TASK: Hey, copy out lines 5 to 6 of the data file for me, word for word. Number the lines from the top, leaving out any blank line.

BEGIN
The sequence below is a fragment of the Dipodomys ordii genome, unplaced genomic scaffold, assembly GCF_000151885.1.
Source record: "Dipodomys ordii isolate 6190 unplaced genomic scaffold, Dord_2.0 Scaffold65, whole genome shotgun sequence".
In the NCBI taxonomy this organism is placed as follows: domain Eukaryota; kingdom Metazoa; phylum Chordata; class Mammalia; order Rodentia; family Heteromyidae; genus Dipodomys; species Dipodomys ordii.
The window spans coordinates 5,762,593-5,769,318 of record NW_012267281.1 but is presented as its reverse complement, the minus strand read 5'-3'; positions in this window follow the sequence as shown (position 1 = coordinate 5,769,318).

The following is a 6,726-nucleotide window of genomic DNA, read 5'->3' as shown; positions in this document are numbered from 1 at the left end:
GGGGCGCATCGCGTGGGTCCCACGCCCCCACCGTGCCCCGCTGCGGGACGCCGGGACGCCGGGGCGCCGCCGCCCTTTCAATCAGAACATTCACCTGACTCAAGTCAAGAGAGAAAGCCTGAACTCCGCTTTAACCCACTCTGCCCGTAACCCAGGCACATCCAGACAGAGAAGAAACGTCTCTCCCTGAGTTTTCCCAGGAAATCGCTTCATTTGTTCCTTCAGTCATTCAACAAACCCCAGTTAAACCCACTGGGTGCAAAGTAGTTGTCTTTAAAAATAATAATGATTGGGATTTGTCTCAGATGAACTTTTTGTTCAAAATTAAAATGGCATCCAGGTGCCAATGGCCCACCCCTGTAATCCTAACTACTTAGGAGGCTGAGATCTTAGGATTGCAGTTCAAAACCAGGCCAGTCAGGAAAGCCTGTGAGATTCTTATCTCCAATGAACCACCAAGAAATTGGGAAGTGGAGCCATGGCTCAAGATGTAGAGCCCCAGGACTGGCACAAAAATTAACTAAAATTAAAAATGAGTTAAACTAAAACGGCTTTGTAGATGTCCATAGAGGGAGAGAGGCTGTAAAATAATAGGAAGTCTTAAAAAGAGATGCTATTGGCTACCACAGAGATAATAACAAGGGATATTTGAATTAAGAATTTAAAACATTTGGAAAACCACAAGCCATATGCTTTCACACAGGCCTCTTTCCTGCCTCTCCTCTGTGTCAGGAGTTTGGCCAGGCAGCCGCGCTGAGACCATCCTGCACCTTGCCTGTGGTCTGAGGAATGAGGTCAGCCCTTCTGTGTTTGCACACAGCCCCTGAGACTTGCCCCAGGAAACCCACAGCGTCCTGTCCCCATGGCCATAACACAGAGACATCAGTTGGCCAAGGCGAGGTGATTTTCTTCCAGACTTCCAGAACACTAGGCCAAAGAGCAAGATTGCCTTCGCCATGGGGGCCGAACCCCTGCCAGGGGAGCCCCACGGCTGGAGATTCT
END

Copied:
The following is a 6,726-nucleotide window of genomic DNA, read 5'->3' as shown; positions in this document are numbered from 1 at the left end:
GGGGCGCATCGCGTGGGTCCCACGCCCCCACCGTGCCCCGCTGCGGGACGCCGGGACGCCGGGGCGCCGCCGCCCTTTCAATCAGAACATTCACCTGACTCAAGTCAAGAGAGAAAGCCTGAACTCCGCTTTAACCCACTCTGCCCGTAACCCAGGCACATCCAGACAGAGAAGAAACGTCTCTCCCTGAGTTTTCCCAGGAAATCGCTTCATTTGTTCCTTCAGTCATTCAACAAACCCCAGTTAAACCCACTGGGTGCAAAGTAGTTGTCTTTAAAAATAATAATGATTGGGATTTGTCTCAGATGAACTTTTTGTTCAAAATTAAAATGGCATCCAGGTGCCAATGGCCCACCCCTGTAATCCTAACTACTTAGGAGGCTGAGATCTTAGGATTGCAGTTCAAAACCAGGCCAGTCAGGAAAGCCTGTGAGATTCTTATCTCCAATGAACCACCAAGAAATTGGGAAGTGGAGCCATGGCTCAAGATGTAGAGCCCCAGGACTGGCACAAAAATTAACTAAAATTAAAAATGAGTTAAACTAAAACGGCTTTGTAGATGTCCATAGAGGGAGAGAGGCTGTAAAATAATAGGAAGTCTTAAAAAGAGATGCTATTGGCTACCACAGAGATAATAACAAGGGATATTTGAATTAAGAATTTAAAACATTTGGAAAACCACAAGCCATATGCTTTCACACAGGCCTCTTTCCTGCCTCTCCTCTGTGTCAGGAGTTTGGCCAGGCAGCCGCGCTGAGACCATCCTGCACCTTGCCTGTGGTCTGAGGAATGAGGTCAGCCCTTCTGTGTTTGCACACAGCCCCTGAGACTTGCCCCAGGAAACCCACAGCGTCCTGTCCCCATGGCCATAACACAGAGACATCAGTTGGCCAAGGCGAGGTGATTTTCTTCCAGACTTCCAGAACACTAGGCCAAAGAGCAAGATTGCCTTCGCCATGGGGGCCGAACCCCTGCCAGGGGAGCCCCACGGCTGGAGATTCT